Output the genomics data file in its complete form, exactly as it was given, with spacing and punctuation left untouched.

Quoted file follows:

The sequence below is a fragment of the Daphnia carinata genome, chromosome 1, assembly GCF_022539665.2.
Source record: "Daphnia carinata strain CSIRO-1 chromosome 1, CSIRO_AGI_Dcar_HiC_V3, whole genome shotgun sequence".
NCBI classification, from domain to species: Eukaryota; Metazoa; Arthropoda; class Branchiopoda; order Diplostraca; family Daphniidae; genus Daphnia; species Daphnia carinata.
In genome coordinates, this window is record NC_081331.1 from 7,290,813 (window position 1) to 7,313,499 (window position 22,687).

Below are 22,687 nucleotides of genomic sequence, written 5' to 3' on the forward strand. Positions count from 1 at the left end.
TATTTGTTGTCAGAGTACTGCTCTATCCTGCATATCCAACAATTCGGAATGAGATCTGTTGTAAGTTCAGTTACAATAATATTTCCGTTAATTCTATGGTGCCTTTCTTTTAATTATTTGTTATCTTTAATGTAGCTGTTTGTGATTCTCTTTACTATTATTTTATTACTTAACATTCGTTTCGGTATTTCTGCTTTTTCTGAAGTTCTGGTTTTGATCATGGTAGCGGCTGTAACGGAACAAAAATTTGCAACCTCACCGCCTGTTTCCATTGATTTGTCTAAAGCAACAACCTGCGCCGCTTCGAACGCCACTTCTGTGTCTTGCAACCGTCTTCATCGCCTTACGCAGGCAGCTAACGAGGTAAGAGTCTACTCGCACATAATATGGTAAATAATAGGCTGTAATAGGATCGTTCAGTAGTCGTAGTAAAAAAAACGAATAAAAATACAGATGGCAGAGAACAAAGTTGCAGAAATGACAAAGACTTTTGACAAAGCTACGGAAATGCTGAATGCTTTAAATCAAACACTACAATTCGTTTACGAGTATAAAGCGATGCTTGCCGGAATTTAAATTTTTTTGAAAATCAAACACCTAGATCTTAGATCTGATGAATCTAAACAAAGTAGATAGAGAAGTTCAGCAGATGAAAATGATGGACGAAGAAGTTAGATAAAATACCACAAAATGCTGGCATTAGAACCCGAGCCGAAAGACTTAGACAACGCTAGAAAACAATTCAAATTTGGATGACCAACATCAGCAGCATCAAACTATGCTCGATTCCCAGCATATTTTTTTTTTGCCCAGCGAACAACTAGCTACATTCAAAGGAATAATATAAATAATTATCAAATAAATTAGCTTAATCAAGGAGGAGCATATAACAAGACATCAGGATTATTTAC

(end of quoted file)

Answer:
The sequence below is a fragment of the Daphnia carinata genome, chromosome 1, assembly GCF_022539665.2.
Source record: "Daphnia carinata strain CSIRO-1 chromosome 1, CSIRO_AGI_Dcar_HiC_V3, whole genome shotgun sequence".
NCBI classification, from domain to species: Eukaryota; Metazoa; Arthropoda; class Branchiopoda; order Diplostraca; family Daphniidae; genus Daphnia; species Daphnia carinata.
In genome coordinates, this window is record NC_081331.1 from 7,290,813 (window position 1) to 7,313,499 (window position 22,687).

Below are 22,687 nucleotides of genomic sequence, written 5' to 3' on the forward strand. Positions count from 1 at the left end.
TATTTGTTGTCAGAGTACTGCTCTATCCTGCATATCCAACAATTCGGAATGAGATCTGTTGTAAGTTCAGTTACAATAATATTTCCGTTAATTCTATGGTGCCTTTCTTTTAATTATTTGTTATCTTTAATGTAGCTGTTTGTGATTCTCTTTACTATTATTTTATTACTTAACATTCGTTTCGGTATTTCTGCTTTTTCTGAAGTTCTGGTTTTGATCATGGTAGCGGCTGTAACGGAACAAAAATTTGCAACCTCACCGCCTGTTTCCATTGATTTGTCTAAAGCAACAACCTGCGCCGCTTCGAACGCCACTTCTGTGTCTTGCAACCGTCTTCATCGCCTTACGCAGGCAGCTAACGAGGTAAGAGTCTACTCGCACATAATATGGTAAATAATAGGCTGTAATAGGATCGTTCAGTAGTCGTAGTAAAAAAAACGAATAAAAATACAGATGGCAGAGAACAAAGTTGCAGAAATGACAAAGACTTTTGACAAAGCTACGGAAATGCTGAATGCTTTAAATCAAACACTACAATTCGTTTACGAGTATAAAGCGATGCTTGCCGGAATTTAAATTTTTTTGAAAATCAAACACCTAGATCTTAGATCTGATGAATCTAAACAAAGTAGATAGAGAAGTTCAGCAGATGAAAATGATGGACGAAGAAGTTAGATAAAATACCACAAAATGCTGGCATTAGAACCCGAGCCGAAAGACTTAGACAACGCTAGAAAACAATTCAAATTTGGATGACCAACATCAGCAGCATCAAACTATGCTCGATTCCCAGCATATTTTTTTTTTGCCCAGCGAACAACTAGCTACATTCAAAGGAATAATATAAATAATTATCAAATAAATTAGCTTAATCAAGGAGGAGCATATAACAAGACATCAGGATTATTTAC